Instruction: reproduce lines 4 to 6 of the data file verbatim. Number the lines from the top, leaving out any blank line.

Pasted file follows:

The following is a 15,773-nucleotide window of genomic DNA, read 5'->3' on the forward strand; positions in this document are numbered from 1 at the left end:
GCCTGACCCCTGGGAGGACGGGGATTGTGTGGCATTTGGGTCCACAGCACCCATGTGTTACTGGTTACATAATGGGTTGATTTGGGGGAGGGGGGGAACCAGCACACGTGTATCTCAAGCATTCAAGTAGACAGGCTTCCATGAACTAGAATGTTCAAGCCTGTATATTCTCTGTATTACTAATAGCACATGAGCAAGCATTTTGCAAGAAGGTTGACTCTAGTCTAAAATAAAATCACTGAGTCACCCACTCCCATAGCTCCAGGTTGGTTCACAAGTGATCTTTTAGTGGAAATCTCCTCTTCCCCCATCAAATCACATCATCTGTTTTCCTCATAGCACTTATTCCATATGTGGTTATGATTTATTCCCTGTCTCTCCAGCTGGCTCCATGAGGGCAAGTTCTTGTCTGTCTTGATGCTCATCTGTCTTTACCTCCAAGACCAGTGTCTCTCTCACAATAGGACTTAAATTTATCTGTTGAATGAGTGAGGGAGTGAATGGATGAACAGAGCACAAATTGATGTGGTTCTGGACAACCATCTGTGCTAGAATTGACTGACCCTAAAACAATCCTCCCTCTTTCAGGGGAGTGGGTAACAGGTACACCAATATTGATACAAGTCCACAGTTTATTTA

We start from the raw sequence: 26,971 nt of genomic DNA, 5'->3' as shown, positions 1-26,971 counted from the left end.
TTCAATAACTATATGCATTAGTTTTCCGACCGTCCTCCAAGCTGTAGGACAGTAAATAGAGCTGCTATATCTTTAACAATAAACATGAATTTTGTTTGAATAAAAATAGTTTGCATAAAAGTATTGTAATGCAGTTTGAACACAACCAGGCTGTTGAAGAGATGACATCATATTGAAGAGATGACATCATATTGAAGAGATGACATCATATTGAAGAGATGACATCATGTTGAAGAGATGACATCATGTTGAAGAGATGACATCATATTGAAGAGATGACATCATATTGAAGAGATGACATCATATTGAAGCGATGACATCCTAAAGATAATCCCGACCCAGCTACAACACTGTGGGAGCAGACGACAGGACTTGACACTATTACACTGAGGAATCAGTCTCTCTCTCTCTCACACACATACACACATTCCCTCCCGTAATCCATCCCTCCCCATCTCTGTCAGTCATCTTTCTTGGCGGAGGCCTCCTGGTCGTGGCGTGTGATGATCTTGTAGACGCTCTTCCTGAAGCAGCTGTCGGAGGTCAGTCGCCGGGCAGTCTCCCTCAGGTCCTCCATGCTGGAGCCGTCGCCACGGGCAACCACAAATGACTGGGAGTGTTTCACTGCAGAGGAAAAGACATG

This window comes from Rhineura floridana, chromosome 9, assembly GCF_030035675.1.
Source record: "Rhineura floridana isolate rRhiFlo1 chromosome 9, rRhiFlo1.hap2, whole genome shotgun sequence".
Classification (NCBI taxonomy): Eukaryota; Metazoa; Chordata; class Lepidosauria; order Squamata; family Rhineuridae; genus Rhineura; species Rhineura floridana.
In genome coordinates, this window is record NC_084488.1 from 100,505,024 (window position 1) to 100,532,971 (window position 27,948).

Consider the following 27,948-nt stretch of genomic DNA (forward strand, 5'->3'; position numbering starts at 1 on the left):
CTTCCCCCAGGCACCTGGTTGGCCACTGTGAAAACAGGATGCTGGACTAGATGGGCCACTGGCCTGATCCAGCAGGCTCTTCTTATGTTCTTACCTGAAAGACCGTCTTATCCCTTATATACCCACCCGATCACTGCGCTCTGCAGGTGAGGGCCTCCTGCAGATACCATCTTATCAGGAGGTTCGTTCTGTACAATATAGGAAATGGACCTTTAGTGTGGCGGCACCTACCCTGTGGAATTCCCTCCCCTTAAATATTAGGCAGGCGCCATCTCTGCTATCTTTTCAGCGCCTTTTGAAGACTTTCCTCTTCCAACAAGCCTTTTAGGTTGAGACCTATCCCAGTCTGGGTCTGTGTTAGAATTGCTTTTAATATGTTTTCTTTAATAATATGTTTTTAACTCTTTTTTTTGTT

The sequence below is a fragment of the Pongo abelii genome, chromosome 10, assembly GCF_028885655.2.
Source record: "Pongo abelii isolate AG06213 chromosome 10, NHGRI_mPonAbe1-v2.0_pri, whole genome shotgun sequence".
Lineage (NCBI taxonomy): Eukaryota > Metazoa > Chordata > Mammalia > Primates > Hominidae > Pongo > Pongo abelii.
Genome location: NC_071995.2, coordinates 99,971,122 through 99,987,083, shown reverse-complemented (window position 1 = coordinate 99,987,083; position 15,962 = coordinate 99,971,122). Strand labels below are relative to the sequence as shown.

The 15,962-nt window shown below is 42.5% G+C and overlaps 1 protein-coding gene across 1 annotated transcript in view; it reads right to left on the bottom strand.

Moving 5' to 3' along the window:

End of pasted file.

TTCAATAACTATATGCATTAGTTTTCCGACCGTCCTCCAAGCTGTAGGACAGTAAATAGAGCTGCTATATCTTTAACAATAAACATGAATTTTGTTTGAATAAAAATAGTTTGCATAAAAGTATTGTAATGCAGTTTGAACACAACCAGGCTGTTGAAGAGATGACATCATATTGAAGAGATGACATCATATTGAAGAGATGACATCATATTGAAGAGATGACATCATGTTGAAGAGATGACATCATGTTGAAGAGATGACATCATATTGAAGAGATGACATCATATTGAAGAGATGACATCATATTGAAGCGATGACATCCTAAAGATAATCCCGACCCAGCTACAACACTGTGGGAGCAGACGACAGGACTTGACACTATTACACTGAGGAATCAGTCTCTCTCTCTCTCACACACATACACACATTCCCTCCCGTAATCCATCCCTCCCCATCTCTGTCAGTCATCTTTCTTGGCGGAGGCCTCCTGGTCGTGGCGTGTGATGATCTTGTAGACGCTCTTCCTGAAGCAGCTGTCGGAGGTCAGTCGCCGGGCAGTCTCCCTCAGGTCCTCCATGCTGGAGCCGTCGCCACGGGCAACCACAAATGACTGGGAGTGTTTCACTGCAGAGGAAAAGACATG

This window comes from Rhineura floridana, chromosome 9, assembly GCF_030035675.1.
Source record: "Rhineura floridana isolate rRhiFlo1 chromosome 9, rRhiFlo1.hap2, whole genome shotgun sequence".